Classroom participation – 20%
Poetry presentations (3) – 15%
III. Student Responsibilities
Students must adhere to Amherst College’s Honor Code at all times. Students with disabilities or specific limitations that will affect their participation in the course should speak with the professor privately as soon as possible to make arrangements. Regular attendance is required and absences will adversely affect the participation grade. If students must miss a class, regardless of the reason, he or she should communicate with a classmate about what they missed and inform themselves of the homework for the next class. In order to respect the professor and the students, cell phones and other technological distractions are not permitted during class. This course is conducted entirely in Spanish: respectful dialogue en español is expected at all times!
IV. Course Materials:
1) Texts (Available at Amherst Books)
- Nada, Carmen Laforet, 1944 (Publisher: Destino)
- La voz dormida, Dulce Chacón, 2008 (Publisher: Punto de Lecturas)
2) Poetry, Essays, Critical Articles (Course Packet available in Barrett 201)
3) Dictionary (hard copy or digital version)
- Spanish-English or Spanish-Spanish Dictionary – Oxford, Larousse, Chicago
- Oxford Language Dictionary online, iPhone Oxford Spanish Dictionary app (no Word Reference, please!)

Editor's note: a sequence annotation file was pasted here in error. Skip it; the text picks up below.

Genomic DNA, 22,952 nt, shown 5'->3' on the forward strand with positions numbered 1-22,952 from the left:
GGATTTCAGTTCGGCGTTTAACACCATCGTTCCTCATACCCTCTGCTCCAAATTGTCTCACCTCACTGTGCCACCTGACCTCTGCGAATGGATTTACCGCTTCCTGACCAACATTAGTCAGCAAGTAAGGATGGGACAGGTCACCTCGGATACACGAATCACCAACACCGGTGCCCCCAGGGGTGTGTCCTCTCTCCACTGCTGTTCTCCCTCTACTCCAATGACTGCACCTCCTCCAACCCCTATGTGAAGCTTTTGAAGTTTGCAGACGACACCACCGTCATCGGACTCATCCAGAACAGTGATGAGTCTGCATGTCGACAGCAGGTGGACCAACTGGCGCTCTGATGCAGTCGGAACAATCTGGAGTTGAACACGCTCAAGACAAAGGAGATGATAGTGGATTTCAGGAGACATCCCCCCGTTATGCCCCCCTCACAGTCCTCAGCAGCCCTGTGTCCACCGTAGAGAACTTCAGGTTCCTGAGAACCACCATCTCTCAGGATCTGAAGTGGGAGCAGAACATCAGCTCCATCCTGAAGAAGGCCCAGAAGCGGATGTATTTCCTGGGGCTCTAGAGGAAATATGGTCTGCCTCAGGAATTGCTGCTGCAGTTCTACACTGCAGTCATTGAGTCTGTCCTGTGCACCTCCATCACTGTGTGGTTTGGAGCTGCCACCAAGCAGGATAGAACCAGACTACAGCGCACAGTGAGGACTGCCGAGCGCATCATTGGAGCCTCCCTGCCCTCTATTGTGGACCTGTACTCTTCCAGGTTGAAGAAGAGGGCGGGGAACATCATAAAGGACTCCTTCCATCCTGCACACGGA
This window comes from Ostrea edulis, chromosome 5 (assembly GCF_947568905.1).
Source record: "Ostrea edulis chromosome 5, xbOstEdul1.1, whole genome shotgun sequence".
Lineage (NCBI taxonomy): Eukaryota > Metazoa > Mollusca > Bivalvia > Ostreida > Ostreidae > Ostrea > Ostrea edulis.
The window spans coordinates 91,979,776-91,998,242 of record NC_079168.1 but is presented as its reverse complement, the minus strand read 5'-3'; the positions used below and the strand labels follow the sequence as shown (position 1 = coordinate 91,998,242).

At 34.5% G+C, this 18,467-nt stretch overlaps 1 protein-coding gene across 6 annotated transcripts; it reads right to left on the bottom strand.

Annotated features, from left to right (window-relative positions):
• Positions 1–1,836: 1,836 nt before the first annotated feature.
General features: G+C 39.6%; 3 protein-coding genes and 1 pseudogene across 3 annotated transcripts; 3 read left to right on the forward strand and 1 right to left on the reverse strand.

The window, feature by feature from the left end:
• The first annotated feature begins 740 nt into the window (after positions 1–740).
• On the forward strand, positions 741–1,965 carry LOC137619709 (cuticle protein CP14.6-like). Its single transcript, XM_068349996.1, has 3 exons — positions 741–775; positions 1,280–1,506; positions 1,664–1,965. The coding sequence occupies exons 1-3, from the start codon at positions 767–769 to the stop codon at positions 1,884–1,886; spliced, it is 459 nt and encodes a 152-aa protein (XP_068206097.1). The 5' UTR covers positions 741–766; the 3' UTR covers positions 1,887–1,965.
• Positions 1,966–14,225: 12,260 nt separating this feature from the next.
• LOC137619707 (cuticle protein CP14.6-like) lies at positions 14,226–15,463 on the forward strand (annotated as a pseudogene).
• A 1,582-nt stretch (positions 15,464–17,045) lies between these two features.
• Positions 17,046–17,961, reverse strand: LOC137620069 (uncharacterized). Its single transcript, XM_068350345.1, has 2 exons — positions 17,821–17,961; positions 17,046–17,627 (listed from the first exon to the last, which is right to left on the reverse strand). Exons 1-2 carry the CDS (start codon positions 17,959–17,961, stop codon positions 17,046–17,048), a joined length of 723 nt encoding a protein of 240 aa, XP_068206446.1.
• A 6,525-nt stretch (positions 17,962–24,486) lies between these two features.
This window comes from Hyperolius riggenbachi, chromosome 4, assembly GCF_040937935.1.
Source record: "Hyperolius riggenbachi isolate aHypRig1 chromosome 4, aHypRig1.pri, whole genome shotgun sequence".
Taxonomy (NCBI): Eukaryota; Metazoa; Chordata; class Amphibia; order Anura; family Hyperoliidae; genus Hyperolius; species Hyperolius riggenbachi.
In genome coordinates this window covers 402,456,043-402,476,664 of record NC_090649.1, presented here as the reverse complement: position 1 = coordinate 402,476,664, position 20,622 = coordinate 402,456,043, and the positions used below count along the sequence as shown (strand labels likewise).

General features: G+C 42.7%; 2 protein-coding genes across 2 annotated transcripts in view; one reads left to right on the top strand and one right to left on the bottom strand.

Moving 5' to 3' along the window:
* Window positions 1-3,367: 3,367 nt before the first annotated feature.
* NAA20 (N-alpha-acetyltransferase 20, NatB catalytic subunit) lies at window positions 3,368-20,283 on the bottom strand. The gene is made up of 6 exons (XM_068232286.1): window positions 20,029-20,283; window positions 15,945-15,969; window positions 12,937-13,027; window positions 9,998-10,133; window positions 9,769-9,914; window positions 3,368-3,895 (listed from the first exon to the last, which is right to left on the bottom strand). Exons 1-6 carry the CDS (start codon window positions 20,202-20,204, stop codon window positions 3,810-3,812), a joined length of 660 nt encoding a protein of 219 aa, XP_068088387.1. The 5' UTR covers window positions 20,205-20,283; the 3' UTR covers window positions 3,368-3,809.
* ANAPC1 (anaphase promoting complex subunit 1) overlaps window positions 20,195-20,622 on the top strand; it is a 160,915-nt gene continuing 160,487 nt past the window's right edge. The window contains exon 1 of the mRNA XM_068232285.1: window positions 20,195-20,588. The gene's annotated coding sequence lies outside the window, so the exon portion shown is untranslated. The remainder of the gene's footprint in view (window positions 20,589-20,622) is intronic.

4) Additional Texts on Reserve for Spanish 232 at Frost Library
- Poetry collections
- Books of poetry by Carmen Conde, Clara Janés y Ana María Moix
5) Website: The syllabus, announcements, writing assignments, links to poetry, audiovisual material, e-reserves and additional resources will be updated continuously on our course website. Check back often.
V. Campus Resources:
- The Writing Center: An invaluable resource for help on your papers, before, during and after you write them, even when they’re in Spanish. Located at 101 Charles Pratt Hall.
- Spanish Writing Center: Staffed by student writing fellows, the Spanish Writing Center can help with your writing in Spanish. You will be notified via email of its Spring semester hours.
- Grammar and Reference:
- The Diccionario de la Real Academia Española and the Oxford Spanish Dictionaries are both online and free through the Amherst network. Bookmark them and use them often.
- The reference area in Frost (near the reference desk, main floor) has a wonderful supply of Spanish-English, Spanish-Spanish, illustrated Spanish dictionaries and encyclopedias. They cannot be checked out, but you’ve been meaning to spend more time studying in the library anyway, haven’t you?